Using brand-agnostic content will undoubtedly be counterintuitive for many B2B marketers. But in today's environment, the reality is that you can sell more by "selling" less.

Sunday, September 2, 2012

Why Your Sales Reps Need Tablet-Ready Marketing Content

Unless you've been stranded on another planet for the past couple of years, you're already aware of the popularity of tablet computers like Apple's iPad. Tech research firm Gartner estimates that 119 million "media tablets" will be sold worldwide in 2012, a 98% increase over the 60 million units sold in 2011. Gartner predicts that worldwide sales will reach 369 million units in 2016.

The explosive growth of tablet (and smartphone) ownership has caused many companies to treat these devices as a marketing channel. Research firms like Forrester have been tracking the growth of "mobile marketing" for the past several years.

Most of the buzz about mobile marketing has involved B2C programs. What has gone less noticed is that tablet computers are quickly becoming an important sales enablement tool in many B2B companies. In a recent poll of its members by the Corporate Executive Board, 75% of respondents said they are already using tablet technology to support sales or plan to begin using tablets within the next 12 months.

Consider just a few examples:
  • Earlier this year, InformationWeek reported that Level 3 Communications, a telecom and network services company, had just given iPads to its 1,300 North American salespeople and sales engineers.
  • In early 2011, reported that AstraZeneca and Novartis are among several pharmaceutical companies that have acquired iPads for some of their outside salespeople.
  • In late 2010, Medtronic, Inc., a medical devices company, made news when it purchased 4,500 iPads for its sales and marketing team.
It's easy to understand why tablets are great sales tools. They enable sales reps to deliver interactive presentations, and with the right applications, they can allow salespeople to access CRM systems and other internal sales resources. Because of their size, weight, and design, tablets are easy to use for one-on-one presentations, and many tablets can be connected to projectors or big-screen TVs, so group presentations are easy to make.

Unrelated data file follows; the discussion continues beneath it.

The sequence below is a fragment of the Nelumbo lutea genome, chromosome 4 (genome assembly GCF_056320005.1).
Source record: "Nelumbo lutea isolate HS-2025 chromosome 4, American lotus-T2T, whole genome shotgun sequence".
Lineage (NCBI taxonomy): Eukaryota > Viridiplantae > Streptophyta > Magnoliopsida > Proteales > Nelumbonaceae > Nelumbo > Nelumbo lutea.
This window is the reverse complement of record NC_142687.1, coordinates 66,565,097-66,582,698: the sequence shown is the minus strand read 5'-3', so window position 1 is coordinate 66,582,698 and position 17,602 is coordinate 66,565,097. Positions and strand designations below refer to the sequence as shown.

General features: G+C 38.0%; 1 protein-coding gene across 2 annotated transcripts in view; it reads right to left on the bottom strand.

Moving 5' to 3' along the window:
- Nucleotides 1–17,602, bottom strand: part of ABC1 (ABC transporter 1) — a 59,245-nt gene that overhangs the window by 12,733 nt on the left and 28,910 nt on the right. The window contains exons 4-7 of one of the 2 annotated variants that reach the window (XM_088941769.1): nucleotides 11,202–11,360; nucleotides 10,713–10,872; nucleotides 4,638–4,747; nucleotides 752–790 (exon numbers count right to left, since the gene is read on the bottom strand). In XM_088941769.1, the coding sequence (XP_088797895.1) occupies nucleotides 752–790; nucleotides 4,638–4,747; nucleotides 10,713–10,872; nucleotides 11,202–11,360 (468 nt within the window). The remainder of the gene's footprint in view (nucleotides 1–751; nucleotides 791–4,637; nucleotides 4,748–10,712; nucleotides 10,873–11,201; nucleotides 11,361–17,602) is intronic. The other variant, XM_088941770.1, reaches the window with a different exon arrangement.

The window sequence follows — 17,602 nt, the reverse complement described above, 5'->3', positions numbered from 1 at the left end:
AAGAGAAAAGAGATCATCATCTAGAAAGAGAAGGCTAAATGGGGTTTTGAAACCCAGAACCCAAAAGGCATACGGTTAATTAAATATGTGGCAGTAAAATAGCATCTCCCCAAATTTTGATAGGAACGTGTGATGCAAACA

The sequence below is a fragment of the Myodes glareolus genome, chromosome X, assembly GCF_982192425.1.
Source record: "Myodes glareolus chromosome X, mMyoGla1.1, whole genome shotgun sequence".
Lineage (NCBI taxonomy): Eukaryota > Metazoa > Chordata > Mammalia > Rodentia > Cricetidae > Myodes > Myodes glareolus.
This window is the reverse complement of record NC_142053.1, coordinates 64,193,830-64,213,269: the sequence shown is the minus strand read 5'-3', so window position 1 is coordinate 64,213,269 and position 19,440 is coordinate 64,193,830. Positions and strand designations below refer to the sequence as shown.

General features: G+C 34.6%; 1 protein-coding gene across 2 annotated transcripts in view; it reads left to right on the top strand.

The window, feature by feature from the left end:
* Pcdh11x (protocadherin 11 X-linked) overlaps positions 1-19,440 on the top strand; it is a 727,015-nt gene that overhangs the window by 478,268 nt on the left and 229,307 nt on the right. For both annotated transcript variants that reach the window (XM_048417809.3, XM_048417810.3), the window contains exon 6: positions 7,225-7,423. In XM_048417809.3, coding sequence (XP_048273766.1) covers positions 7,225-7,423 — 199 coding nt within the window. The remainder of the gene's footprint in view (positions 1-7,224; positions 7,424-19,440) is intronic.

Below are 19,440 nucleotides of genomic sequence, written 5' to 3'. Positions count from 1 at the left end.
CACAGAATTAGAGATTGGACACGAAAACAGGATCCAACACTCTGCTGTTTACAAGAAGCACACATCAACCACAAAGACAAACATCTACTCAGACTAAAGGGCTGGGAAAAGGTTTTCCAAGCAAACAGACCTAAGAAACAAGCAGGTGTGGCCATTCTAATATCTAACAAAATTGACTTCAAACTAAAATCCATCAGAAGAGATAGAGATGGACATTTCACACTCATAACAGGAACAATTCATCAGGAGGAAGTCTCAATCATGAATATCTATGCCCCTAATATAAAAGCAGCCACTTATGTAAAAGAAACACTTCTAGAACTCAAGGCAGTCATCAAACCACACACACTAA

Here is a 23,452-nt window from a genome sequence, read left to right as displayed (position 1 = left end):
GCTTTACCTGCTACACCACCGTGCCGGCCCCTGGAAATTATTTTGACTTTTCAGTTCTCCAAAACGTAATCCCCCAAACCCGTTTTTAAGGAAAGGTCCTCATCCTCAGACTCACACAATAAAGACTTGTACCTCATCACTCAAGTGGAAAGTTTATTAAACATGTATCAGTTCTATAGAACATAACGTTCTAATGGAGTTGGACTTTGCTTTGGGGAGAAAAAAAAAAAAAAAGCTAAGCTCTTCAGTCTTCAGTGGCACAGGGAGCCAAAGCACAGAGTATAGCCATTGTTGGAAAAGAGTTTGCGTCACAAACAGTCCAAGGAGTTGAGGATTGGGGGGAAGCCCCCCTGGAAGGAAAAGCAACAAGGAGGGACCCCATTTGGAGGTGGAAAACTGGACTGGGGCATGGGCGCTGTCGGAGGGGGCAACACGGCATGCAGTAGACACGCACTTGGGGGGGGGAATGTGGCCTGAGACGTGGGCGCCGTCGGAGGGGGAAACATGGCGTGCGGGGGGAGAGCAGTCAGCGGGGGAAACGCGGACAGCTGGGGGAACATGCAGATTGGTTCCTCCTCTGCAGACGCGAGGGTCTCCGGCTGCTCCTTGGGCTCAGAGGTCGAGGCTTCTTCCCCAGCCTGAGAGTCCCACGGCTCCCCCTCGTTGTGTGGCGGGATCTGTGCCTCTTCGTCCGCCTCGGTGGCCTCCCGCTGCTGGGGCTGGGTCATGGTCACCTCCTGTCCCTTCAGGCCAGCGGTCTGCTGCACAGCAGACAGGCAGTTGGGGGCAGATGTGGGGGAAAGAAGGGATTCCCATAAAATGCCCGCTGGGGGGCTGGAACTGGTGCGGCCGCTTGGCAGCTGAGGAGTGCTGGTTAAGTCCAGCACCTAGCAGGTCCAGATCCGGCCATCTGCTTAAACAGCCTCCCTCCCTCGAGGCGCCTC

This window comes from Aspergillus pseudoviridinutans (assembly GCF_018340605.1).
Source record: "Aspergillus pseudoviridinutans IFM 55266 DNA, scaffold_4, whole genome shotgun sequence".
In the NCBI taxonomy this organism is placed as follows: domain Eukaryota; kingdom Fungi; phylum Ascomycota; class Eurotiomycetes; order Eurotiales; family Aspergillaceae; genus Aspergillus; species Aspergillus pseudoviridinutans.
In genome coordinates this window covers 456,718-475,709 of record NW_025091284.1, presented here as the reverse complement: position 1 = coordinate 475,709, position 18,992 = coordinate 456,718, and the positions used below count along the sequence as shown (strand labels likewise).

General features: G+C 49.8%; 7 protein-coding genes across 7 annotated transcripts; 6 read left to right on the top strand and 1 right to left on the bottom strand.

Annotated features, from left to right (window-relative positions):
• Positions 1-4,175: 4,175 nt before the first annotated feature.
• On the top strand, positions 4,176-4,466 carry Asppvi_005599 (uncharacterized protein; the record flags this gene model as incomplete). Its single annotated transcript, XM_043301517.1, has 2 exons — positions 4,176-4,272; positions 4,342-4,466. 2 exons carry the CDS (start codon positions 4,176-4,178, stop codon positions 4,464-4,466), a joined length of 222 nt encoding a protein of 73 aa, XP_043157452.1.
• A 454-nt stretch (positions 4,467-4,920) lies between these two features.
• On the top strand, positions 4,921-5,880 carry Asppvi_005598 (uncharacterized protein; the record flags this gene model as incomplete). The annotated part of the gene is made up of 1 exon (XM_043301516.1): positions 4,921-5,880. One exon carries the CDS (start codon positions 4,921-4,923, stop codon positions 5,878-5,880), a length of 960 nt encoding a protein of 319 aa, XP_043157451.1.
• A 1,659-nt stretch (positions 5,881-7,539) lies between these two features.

Sales reps also love tablets because they make life easier. For example, before they received iPads, Medtronic's salespeople routinely carried about 25 pounds of printed product literature on sales calls. The iPads make most of the printed collateral unnecessary, and they weigh less than two pounds.

The benefits of using tablets to support sales efforts are obvious, but it's important to realize that they also create new challenges for marketers. To maximize the potential of tablet-based sales presentations, companies need to provide salespeople new kinds of marketing content. B2B marketers have long been responsible for supporting salespeople with marketing collateral documents such as company brochures, product brochures, and customer case studies. These collateral materials have traditionally been printed documents that sales reps would carry on sales calls.

With tablet computers, these traditional marketing collateral documents can be transformed into rich, interactive marketing content. For example, a product brochure can include links to schematic drawings or audio/visual files that show the product in use. A company brochure could contain a video message from the CEO or a brief interview with an industry analyst.

Developing this kind of rich, interactive content is primarily a marketing function, but marketers must work closely with front-line salespeople to ensure that the content will be relevant and compelling for prospects and easy for sales reps to use.

So far, the use of tablets for sales presentations has primarily involved large enterprises. Given the significant benefits, however, that's about to change. Therefore, if you're a marketer in a large or midsize B2B company, you should be thinking now about how you can develop tablet-friendly content and how you can put that content in the hands of your sales reps.